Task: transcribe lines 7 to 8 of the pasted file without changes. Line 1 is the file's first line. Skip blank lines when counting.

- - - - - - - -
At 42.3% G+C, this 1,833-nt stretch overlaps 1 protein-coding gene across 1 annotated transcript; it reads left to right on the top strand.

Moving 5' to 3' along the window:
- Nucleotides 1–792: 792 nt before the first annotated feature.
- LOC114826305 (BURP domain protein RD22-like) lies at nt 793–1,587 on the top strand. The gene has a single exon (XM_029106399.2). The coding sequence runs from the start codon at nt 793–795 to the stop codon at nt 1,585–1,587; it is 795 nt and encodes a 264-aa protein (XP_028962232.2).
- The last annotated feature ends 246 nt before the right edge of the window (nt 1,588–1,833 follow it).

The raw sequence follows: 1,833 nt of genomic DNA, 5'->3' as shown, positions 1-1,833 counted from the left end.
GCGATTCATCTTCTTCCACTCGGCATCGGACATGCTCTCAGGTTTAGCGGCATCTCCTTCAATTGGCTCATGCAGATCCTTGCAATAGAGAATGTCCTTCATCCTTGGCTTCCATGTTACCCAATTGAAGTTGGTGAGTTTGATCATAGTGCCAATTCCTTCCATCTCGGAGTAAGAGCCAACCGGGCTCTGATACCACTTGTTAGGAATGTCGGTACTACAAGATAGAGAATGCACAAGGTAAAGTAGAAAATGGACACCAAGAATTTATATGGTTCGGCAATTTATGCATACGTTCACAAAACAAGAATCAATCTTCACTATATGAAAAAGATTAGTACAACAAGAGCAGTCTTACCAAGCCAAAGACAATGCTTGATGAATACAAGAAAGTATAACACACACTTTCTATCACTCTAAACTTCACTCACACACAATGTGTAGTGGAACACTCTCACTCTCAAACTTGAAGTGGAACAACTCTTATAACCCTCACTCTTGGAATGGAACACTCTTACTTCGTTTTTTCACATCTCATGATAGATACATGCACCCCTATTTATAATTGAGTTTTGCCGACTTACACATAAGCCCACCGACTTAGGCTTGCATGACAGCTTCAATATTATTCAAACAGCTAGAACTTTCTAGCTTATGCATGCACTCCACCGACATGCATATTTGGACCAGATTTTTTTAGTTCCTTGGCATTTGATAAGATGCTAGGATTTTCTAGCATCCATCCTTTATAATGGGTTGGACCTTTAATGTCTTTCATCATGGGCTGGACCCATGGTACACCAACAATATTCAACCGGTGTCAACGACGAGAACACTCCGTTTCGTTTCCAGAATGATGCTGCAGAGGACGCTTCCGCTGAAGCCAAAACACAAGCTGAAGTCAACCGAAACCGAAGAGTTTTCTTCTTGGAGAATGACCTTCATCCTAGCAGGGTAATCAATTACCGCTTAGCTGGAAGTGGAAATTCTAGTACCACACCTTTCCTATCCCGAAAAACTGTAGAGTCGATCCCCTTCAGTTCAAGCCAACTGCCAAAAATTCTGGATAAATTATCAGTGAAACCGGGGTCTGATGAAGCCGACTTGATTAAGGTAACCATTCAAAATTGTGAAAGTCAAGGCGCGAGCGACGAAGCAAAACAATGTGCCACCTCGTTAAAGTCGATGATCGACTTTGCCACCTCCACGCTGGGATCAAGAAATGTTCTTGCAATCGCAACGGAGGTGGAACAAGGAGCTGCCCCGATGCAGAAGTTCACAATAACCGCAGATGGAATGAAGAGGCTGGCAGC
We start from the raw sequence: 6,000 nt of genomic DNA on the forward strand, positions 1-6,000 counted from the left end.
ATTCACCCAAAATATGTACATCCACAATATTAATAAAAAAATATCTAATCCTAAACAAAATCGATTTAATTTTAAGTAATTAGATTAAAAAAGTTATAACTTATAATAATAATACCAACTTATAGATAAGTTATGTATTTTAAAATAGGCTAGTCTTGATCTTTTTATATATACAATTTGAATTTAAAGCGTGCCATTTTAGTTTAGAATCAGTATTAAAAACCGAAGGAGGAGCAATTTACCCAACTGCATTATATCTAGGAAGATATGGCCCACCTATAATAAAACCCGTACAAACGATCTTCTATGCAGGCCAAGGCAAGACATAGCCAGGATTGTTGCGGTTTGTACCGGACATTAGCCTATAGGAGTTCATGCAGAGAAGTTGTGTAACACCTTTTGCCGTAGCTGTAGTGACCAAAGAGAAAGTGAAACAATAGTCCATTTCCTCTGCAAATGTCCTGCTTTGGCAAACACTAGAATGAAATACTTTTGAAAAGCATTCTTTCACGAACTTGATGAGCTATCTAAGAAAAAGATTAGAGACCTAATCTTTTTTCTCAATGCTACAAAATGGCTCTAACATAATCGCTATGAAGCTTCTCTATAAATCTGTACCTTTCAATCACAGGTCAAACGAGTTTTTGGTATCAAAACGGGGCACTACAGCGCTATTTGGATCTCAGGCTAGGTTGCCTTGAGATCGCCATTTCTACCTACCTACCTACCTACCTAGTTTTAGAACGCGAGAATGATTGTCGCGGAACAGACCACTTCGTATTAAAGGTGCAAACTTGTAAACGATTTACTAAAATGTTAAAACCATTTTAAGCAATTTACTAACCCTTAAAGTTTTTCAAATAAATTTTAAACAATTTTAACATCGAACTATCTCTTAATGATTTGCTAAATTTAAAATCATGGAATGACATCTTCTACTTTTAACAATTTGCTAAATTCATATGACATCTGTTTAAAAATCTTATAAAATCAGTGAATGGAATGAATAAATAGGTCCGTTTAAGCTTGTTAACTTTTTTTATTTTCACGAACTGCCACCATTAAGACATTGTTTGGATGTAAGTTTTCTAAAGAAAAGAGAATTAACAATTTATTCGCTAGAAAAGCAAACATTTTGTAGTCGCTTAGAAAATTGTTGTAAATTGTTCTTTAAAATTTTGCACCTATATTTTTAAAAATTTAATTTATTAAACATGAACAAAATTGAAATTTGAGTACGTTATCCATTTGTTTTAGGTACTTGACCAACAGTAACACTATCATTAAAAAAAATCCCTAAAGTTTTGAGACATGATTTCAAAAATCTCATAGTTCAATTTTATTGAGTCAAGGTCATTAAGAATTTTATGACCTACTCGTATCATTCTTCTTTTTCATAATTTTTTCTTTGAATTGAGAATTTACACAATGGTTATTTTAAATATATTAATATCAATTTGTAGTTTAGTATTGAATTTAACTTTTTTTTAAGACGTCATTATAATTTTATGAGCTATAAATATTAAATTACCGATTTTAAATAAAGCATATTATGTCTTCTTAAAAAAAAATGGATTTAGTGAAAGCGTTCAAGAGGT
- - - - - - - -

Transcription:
GCGATTCATCTTCTTCCACTCGGCATCGGACATGCTCTCAGGTTTAGCGGCATCTCCTTCAATTGGCTCATGCAGATCCTTGCAATAGAGAATGTCCTTCATCCTTGGCTTCCATGTTACCCAATTGAAGTTGGTGAGTTTGATCATAGTGCCAATTCCTTCCATCTCGGAGTAAGAGCCAACCGGGCTCTGATACCACTTGTTAGGAATGTCGGTACTACAAGATAGAGAATGCACAAGGTAAAGTAGAAAATGGACACCAAGAATTTATATGGTTCGGCAATTTATGCATACGTTCACAAAACAAGAATCAATCTTCACTATATGAAAAAGATTAGTACAACAAGAGCAGTCTTACCAAGCCAAAGACAATGCTTGATGAATACAAGAAAGTATAACACACACTTTCTATCACTCTAAACTTCACTCACACACAATGTGTAGTGGAACACTCTCACTCTCAAACTTGAAGTGGAACAACTCTTATAACCCTCACTCTTGGAATGGAACACTCTTACTTCGTTTTTTCACATCTCATGATAGATACATGCACCCCTATTTATAATTGAGTTTTGCCGACTTACACATAAGCCCACCGACTTAGGCTTGCATGACAGCTTCAATATTATTCAAACAGCTAGAACTTTCTAGCTTATGCATGCACTCCACCGACATGCATATTTGGACCAGATTTTTTTAGTTCCTTGGCATTTGATAAGATGCTAGGATTTTCTAGCATCCATCCTTTATAATGGGTTGGACCTTTAATGTCTTTCATCATGGGCTGGACCCATGGTACACCAACAATATTCAACCGGTGTCAACGACGAGAACACTCCGTTTCGTTTCCAGAATGATGCTGCAGAGGACGCTTCCGCTGAAGCCAAAACACAAGCTGAAGTCAACCGAAACCGAAGAGTTTTCTTCTTGGAGAATGACCTTCATCCTAGCAGGGTAATCAATTACCGCTTAGCTGGAAGTGGAAATTCTAGTACCACACCTTTCCTATCCCGAAAAACTGTAGAGTCGATCCCCTTCAGTTCAAGCCAACTGCCAAAAATTCTGGATAAATTATCAGTGAAACCGGGGTCTGATGAAGCCGACTTGATTAAGGTAACCATTCAAAATTGTGAAAGTCAAGGCGCGAGCGACGAAGCAAAACAATGTGCCACCTCGTTAAAGTCGATGATCGACTTTGCCACCTCCACGCTGGGATCAAGAAATGTTCTTGCAATCGCAACGGAGGTGGAACAAGGAGCTGCCCCGATGCAGAAGTTCACAATAACCGCAGATGGAATGAAGAGGCTGGCAGC
We start from the raw sequence: 6,000 nt of genomic DNA on the forward strand, positions 1-6,000 counted from the left end.